What’s On: In Light of Moving Images by Alex Nevill @ CentreSpace Gallery
by Alice Adlide
At CentreSpace Gallery, nestled in the winding alleyways that loop off Bristol’s Corn Street, filmmaker and PhD student Alex Nevill presents his portfolio of practical work in his ethereal exhibition In Light of Moving Images. The show is an immersive, visual array of his experimentation with light, moving image, and the philosophical considerations imbued in both. Crossing over a variety of filmic media, the project also seeks to explore the possibilities presented by new developments in media formats and consumption. For example, one installation titled ‘#Life_Drawing’ involves two projectors – one HD digital and the other analogue Super-16mm – which alternate projecting images of a life drawing class. The two projectors are triggered by live-time Instagram posts, according to relevant hashtags being used on the social media site. In another installation, ‘Camera/Projector’, we are shown a split screen. On the left, a running projector in a dark room is filmed through an iPhone; on the right screen, that same projector is filmed through 8mm film. Both media distort, flare, and glitch as the cameras move into the light of light, and through their juxtaposition we are invited to observe the diverging quality of the two formats as they process the same glare.
The exhibition is laid out in such a way that we may walk around the images, immersing ourselves in their light and space, and viewing from multiple angles. Some of the moving images are projected onto glass panes, which hang delicately, suspended by thin almost invisible wires, such that the viewer can walk around the image, and such that images can be projected onto both sides of the pane, as is the case in the third installation, ‘From Light & Shadows’. On either side of the panel, the viewer sees two representations of an archetypal window: the first is live-action, and accompanied with a reading of a French text written by cinematographer Henri Alekan; the second is a computer-generated image of the window, and accompanied by Nevill’s own English approximation of the passage. Both images show ephemeral day passing through the window, time signified by the changing of the light. There is a clear inquiry, I feel, into reality and its representation, or reality and its translation through film - much like translating a passage from one language to another, the window has been translated from one medium (live-action film) to another (computer-generated imagery).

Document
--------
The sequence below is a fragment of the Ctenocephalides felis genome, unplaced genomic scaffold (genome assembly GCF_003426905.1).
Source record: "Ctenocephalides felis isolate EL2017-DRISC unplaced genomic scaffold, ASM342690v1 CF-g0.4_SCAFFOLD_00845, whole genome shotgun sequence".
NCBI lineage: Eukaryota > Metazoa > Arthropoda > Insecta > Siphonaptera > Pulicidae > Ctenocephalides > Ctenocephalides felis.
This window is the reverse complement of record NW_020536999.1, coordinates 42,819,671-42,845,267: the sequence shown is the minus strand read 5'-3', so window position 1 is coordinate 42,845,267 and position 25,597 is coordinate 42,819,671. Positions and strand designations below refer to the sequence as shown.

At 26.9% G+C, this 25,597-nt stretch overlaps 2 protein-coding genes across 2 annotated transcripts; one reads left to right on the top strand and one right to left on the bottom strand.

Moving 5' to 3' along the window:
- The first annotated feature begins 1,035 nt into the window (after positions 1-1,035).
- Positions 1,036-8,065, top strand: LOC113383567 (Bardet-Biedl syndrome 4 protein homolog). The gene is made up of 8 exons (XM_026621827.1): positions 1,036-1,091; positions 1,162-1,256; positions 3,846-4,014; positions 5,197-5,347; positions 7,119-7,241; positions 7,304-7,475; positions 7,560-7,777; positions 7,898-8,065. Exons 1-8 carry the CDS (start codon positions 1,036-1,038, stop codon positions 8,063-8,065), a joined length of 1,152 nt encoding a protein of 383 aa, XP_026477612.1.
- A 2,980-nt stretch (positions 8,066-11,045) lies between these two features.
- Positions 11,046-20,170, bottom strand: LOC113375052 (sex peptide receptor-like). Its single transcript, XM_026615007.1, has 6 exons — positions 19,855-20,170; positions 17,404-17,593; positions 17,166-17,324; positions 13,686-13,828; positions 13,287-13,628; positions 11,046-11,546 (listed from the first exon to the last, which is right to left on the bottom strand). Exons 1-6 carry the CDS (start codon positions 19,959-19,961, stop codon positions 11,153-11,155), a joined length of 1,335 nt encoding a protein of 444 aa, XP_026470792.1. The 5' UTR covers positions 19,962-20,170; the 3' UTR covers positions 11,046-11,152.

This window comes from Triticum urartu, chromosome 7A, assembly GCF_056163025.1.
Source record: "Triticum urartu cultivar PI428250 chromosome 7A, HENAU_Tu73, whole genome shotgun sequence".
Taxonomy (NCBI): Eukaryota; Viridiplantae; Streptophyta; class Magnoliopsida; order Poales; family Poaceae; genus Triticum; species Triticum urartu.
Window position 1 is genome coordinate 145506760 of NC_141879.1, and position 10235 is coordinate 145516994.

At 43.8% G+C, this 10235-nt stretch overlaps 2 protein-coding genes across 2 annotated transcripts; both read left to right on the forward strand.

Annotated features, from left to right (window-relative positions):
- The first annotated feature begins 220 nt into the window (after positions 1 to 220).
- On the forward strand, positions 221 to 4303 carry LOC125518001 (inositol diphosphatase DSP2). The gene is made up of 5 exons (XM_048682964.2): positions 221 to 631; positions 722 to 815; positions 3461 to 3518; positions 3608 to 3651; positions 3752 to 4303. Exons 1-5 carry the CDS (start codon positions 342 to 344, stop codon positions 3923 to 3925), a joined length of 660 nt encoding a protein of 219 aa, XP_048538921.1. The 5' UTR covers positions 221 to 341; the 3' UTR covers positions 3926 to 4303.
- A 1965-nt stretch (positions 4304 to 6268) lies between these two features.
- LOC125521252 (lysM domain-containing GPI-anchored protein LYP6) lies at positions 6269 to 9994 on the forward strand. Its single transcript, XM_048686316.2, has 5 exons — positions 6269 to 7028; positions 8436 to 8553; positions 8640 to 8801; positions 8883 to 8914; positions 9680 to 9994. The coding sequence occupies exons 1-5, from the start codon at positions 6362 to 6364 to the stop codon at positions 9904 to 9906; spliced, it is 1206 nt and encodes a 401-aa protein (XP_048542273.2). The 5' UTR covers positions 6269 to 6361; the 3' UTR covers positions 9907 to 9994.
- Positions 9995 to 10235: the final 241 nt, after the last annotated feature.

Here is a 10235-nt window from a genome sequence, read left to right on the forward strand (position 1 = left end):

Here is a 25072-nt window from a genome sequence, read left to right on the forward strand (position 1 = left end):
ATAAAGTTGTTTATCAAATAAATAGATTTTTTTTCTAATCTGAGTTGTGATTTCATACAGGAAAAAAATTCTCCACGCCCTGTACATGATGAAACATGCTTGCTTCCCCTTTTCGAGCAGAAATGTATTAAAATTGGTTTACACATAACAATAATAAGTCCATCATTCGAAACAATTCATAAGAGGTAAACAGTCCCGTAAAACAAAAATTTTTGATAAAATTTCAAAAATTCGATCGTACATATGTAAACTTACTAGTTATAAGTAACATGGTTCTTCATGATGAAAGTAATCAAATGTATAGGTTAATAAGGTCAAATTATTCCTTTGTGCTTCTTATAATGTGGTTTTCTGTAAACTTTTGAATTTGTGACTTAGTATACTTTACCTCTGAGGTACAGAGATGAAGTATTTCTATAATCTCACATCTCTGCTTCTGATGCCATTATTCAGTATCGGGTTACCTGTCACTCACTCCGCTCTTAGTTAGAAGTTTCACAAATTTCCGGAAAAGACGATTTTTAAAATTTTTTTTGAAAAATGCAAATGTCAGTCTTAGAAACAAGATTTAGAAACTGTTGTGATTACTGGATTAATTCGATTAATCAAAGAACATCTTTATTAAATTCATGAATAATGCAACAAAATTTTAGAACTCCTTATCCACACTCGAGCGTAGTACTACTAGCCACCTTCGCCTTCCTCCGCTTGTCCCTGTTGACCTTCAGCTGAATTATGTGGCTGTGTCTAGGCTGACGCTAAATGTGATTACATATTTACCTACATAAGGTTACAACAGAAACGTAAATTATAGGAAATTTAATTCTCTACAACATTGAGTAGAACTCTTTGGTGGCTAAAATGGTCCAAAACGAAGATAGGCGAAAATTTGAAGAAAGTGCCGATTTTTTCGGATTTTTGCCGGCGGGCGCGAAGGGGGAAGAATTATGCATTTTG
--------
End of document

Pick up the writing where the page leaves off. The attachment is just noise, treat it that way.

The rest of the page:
A particularly immersive piece is found in one corner of the gallery. Entitled ‘iPhone Collage’, the work collects a series of videos taken over Nevill’s three years of research, seeking to “document unusual instances of light using an iPhone camera in a diaristic approach to cinematographic reflection.” Brief snippets of intriguing shadows, of dust filtering through beams of sun, or light bouncing off reflective surfaces, form an amalgamation of images that afford insight into the artist’s mind. Something about the work feels deeply personal, as though we are viewing small windows of Nevill’s experience, of the various forms and figures in the world that have caught his searching eye.
Nevill began studying filmmaking at the University of Gloucestershire, before moving up to Edinburgh to complete a cinematography-based Masters of Fine Art at the Scotland Screen Academy. He has been working on his PhD at the University of West England for the past four years, funded by the AHRC 3d3 doctorial training centre, and this exhibition comprises the final practical piece of the project. In the final corner of the room, three short films he has collaborated on play on a loop; it’s an excellent chance to catch some beautifully composed and touching shorts, as well as see Nevill’s fascination with light being carried through to more commercial film-making.
Studying the relationship between light, cinematography, and reality, Nevill’s work seeks to draw from all instances of light and life, pondering their representation and reception. A poetic, pensive and absorbing exhibition, Nevill’s In Light of Moving Images is photosynthetic food for thought.
Nevill's In Light of Moving Images runs November 4 - 7 2017 at CentreSpace Gallery, open 10am-6pm daily,
‘Si le noir est lié a la mort, la lumière est lié a la vie. … La lumière donne à “voir”: mais, plus encore, elle donne à “penser”’
// ‘“If black is related to death, light is related to life … Light allows us to “see” but even more, it allows us to “think”’
– Henri Alekan, translation by Alex Nevill
Check out Nevill's webiste to see more.